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students_BWFor many to-be college students, picking a major can seem like the most stressful part of the entire process. For all intents and purposes, this decision will direct your future, and for good reason, most students feel the pressure. But I’ll let you in on a little secret: Picking a major does not have to be so hard. And it certainly is not so permanent.

Choosing a Major is Choosing a Direction, Not a Set Pathcareer-1019755_640

It can feel so overwhelming to pick a major. In fact, it might seem like you are being forced to make a lifelong decision – something that will impact every moment of your future.

Although this can be true in part and your major can guide your future, this choice is not an ultimatum. There is more to college than deciding and settling on your future. A major, in the end, is a guide. It is a direction. But it is not the only path.

These tips will guide you through the major-picking process. And, as you settle in on the major path of your choosing, remember it’s only a path. It’s a guide. It is a path. It is not an ultimatum.

Strategies For Choosing Your Major

There are two main motives that typically drive a students decision when it comes to choosing a major. The kind of career they want or their personal passions and interests. They are:

  • What kind of work do you want to do after college?
  • Do you have a specific career in mind or are you considering a general line of work?

The first place to begin, no matter which force is driving you, is to consider whether or not there is a subject or area of study, or a career, you are passionate about. From there, you can start to narrow down some options, compile some ideas, and eventually make a decision.

Maybe you have no idea what you want to do after college, but you do know that you’ve always loved history. Is there a specific area in history that you really enjoy or do you just have a general passion for the subject. These are examples of the kinds of questions you can ask yourself. Let’s say you decide on History. You may begin your work as a history major and then narrow down your area of study as you work on your B.A. and perhaps even go on to obtain a post graduate degree in a specific historic era that you discovered during your undergraduate study. From there, you discover a career within your graduate study.

This same method can be applied to any subject. No matter the subject or area of study you choose, the main idea is that you follow your interests and passions, not career goals, and let the passion lead you to your line of work.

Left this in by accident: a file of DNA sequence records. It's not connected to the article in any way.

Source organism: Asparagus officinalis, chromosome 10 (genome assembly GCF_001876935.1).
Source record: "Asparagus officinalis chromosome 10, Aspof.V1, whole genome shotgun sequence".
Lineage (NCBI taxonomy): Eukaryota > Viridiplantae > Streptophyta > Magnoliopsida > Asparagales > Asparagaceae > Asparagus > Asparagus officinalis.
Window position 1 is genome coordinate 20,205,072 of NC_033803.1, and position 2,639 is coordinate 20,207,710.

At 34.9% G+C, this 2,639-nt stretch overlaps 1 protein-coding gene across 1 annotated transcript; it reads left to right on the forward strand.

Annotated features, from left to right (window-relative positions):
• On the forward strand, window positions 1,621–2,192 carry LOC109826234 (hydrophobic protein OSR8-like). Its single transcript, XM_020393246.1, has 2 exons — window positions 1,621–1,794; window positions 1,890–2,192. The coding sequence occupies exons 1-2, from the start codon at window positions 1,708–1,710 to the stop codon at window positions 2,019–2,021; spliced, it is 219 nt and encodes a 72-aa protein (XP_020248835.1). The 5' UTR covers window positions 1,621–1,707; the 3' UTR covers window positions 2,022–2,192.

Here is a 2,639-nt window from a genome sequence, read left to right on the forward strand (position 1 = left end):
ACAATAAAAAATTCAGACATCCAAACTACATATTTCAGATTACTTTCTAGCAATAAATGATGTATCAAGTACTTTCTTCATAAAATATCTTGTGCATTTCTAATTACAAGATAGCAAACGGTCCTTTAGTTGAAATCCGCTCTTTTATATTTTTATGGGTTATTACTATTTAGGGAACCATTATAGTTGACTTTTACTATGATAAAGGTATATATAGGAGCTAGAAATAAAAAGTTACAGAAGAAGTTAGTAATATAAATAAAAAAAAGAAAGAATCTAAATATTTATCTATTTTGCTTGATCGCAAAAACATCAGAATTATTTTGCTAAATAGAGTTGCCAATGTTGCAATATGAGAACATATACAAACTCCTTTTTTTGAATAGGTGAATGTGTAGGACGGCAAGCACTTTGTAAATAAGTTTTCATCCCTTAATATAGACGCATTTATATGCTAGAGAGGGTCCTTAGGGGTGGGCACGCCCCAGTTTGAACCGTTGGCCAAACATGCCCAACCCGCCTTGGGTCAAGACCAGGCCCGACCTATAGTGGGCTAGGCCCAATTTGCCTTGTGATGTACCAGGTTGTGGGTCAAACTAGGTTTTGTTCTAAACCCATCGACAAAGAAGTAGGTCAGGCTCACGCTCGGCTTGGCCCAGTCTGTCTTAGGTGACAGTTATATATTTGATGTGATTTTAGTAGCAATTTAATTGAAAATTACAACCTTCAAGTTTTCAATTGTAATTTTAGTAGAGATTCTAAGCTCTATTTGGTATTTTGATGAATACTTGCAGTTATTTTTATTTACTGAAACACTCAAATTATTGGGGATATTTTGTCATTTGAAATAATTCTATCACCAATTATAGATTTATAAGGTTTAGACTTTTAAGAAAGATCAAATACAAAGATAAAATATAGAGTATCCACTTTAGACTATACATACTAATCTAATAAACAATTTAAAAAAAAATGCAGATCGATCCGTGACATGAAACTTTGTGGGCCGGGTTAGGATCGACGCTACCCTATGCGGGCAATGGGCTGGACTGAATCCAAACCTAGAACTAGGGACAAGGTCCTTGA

The other approach is to look at your career goals first and then decide on a major. Let’s say that you’ve always wanted to be an engineer. Well, start with wondering what kind of engineering you would be interested in. If you don’t know, that’s okay too. You can start your undergrad studies with a general degree in engineering and as you learn, discover and grow in the subject, you can narrow down your line of study. Some colleges even offer two year pre-programs that allow you to discover the basics on a particular subject and then apply to the school of study if you remain interested.

Tips to Narrow Down Your Degree Options

Let’s assume you are still having trouble deciding. Or that you are interested in a number of subjects or potential careers and you just can’t decide. If this sounds familiar, try narrowing down your options by using these simple steps. There is no right or wrong, these are simple ways to get organized and make some educated observations to help you make a decision later.

To start, make a couple of lists. List your interests, like hobbies, passions or other areas of study that excite you. Next make a list of any career goals you may have, or any careers that interest you.

Second, find where those two lists overlap. For example, lets say reading is listed as an interest on your first list and teacher is listed as a possible career. You could consider becoming an English major or an Education major with a focus in English. Or perhaps you’re really into history and government, and you’ve always thought a career in law enforcement or the CIA would be cool. Then a degree in Criminal Justice would be a perfect fit for you.